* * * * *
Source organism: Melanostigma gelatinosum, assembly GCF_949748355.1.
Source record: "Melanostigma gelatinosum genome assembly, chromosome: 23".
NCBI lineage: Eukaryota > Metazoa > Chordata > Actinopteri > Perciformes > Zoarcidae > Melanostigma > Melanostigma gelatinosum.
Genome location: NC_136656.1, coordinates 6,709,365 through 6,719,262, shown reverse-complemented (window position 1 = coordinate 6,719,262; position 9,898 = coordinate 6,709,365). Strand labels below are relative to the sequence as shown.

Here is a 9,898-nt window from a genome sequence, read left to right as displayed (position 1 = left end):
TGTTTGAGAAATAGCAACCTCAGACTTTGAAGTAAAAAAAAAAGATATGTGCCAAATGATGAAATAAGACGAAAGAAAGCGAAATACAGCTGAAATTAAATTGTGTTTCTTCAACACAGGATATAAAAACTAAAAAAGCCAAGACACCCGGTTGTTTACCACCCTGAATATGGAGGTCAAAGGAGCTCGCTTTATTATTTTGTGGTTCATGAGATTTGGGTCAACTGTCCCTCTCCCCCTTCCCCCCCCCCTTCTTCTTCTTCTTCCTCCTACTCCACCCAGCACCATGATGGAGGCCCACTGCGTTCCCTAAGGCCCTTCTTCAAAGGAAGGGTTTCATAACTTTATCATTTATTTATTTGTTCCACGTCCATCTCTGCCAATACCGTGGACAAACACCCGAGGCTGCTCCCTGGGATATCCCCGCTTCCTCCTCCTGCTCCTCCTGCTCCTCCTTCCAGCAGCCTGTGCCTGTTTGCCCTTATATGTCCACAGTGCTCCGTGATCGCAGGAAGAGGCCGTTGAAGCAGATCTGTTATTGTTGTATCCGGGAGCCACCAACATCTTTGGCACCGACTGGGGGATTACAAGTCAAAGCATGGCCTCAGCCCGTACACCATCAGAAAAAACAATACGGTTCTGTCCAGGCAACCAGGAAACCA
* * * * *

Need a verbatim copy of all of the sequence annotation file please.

Source organism: Melanostigma gelatinosum, assembly GCF_949748355.1.
Source record: "Melanostigma gelatinosum genome assembly, chromosome: 23".
NCBI lineage: Eukaryota > Metazoa > Chordata > Actinopteri > Perciformes > Zoarcidae > Melanostigma > Melanostigma gelatinosum.
Genome location: NC_136656.1, coordinates 6,709,365 through 6,719,262, shown reverse-complemented (window position 1 = coordinate 6,719,262; position 9,898 = coordinate 6,709,365). Strand labels below are relative to the sequence as shown.

Here is a 9,898-nt window from a genome sequence, read left to right as displayed (position 1 = left end):
TGTTTGAGAAATAGCAACCTCAGACTTTGAAGTAAAAAAAAAAGATATGTGCCAAATGATGAAATAAGACGAAAGAAAGCGAAATACAGCTGAAATTAAATTGTGTTTCTTCAACACAGGATATAAAAACTAAAAAAGCCAAGACACCCGGTTGTTTACCACCCTGAATATGGAGGTCAAAGGAGCTCGCTTTATTATTTTGTGGTTCATGAGATTTGGGTCAACTGTCCCTCTCCCCCTTCCCCCCCCCCTTCTTCTTCTTCTTCCTCCTACTCCACCCAGCACCATGATGGAGGCCCACTGCGTTCCCTAAGGCCCTTCTTCAAAGGAAGGGTTTCATAACTTTATCATTTATTTATTTGTTCCACGTCCATCTCTGCCAATACCGTGGACAAACACCCGAGGCTGCTCCCTGGGATATCCCCGCTTCCTCCTCCTGCTCCTCCTGCTCCTCCTTCCAGCAGCCTGTGCCTGTTTGCCCTTATATGTCCACAGTGCTCCGTGATCGCAGGAAGAGGCCGTTGAAGCAGATCTGTTATTGTTGTATCCGGGAGCCACCAACATCTTTGGCACCGACTGGGGGATTACAAGTCAAAGCATGGCCTCAGCCCGTACACCATCAGAAAAAACAATACGGTTCTGTCCAGGCAACCAGGAAACCA